Browne study

Reshuffle day is for politics nerds as transfer deadline day is for football supporters. You hope for some big name signings and some surprise moves between big clubs, but most of the activity takes place in the lower divisions.

What was the most interesting component of today’s activity? For some it is no doubt Ed Miliband’s so-called culling of the Blairites. The right wing press have already interpreted this as incontrovertible proof of a lurch to the left and a sign that Len McCluskey is the power behind the throne. On the other hand, most commentators seem to see the reshuffle on the Tory side as being rather unexciting. And that that is fundamentally a good thing.

One specific issue which might develop into something interesting is the fate of the housing policy portfolio. It appears that Labour have moved the shadow housing brief up the pecking order to give it greater prominence. Yet the initial impression is that the Tories have demoted the housing brief within DCLG. If that is the case then it is a frankly bizarre move, given that there is general agreement that housing is going to be one of the top half dozen issues in the run up to the General Election. This may be a story that has further to run.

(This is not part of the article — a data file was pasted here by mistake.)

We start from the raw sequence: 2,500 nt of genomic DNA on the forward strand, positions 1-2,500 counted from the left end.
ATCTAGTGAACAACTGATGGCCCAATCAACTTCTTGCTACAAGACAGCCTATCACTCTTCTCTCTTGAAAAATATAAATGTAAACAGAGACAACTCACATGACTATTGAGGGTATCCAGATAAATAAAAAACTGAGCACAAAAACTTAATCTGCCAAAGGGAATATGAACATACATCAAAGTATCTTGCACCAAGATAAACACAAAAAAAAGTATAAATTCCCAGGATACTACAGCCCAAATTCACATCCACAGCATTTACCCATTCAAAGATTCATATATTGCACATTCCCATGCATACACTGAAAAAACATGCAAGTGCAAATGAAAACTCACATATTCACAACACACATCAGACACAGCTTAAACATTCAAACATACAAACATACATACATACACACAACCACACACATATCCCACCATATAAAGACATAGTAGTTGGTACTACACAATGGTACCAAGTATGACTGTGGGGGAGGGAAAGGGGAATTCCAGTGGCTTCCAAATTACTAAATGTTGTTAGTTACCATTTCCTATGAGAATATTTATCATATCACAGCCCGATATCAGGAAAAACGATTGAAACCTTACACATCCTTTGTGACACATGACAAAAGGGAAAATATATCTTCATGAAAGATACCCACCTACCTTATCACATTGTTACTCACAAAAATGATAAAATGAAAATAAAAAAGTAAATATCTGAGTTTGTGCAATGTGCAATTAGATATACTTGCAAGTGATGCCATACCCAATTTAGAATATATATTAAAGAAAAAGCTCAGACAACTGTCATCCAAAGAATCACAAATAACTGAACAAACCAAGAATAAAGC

But perhaps the single most interesting move in the reshuffle was the removal of Jeremy Browne from the Home Office and his replacement by Norman Baker. [Read more...]


Clueless on conditionality

job centre plus policeOn Thursday I blogged about the weak foundations underpinning some of the Coalition government’s policies. On lobbying, on Universal Credit, and on Legal Aid the policy has run into serious trouble. I might return to the lobbying issue again soon, because you could read it in different ways. But that’s for another day. Two days ago I wrote:

A common thread in all these cases is the apparent lack of sufficient thought at the outset: thought about what the policy is trying to achieve and thought about whether the proposed mechanisms are, even in principle, capable of achieving those objectives. This would seem like a profound – and elementary – mistake.

Such thinking won’t stop a policy getting mired in implementation problems. But building the policy on weak foundations increases the chances of it turning into a fiasco.

Today we are presented with another example. [Read more...]


Tweetin’ Lords reform

Over the last day or so I’ve tweeted and retweeted a few times about Lords Reform. I’ve brought much of this comment together here via Storify. [Read more...]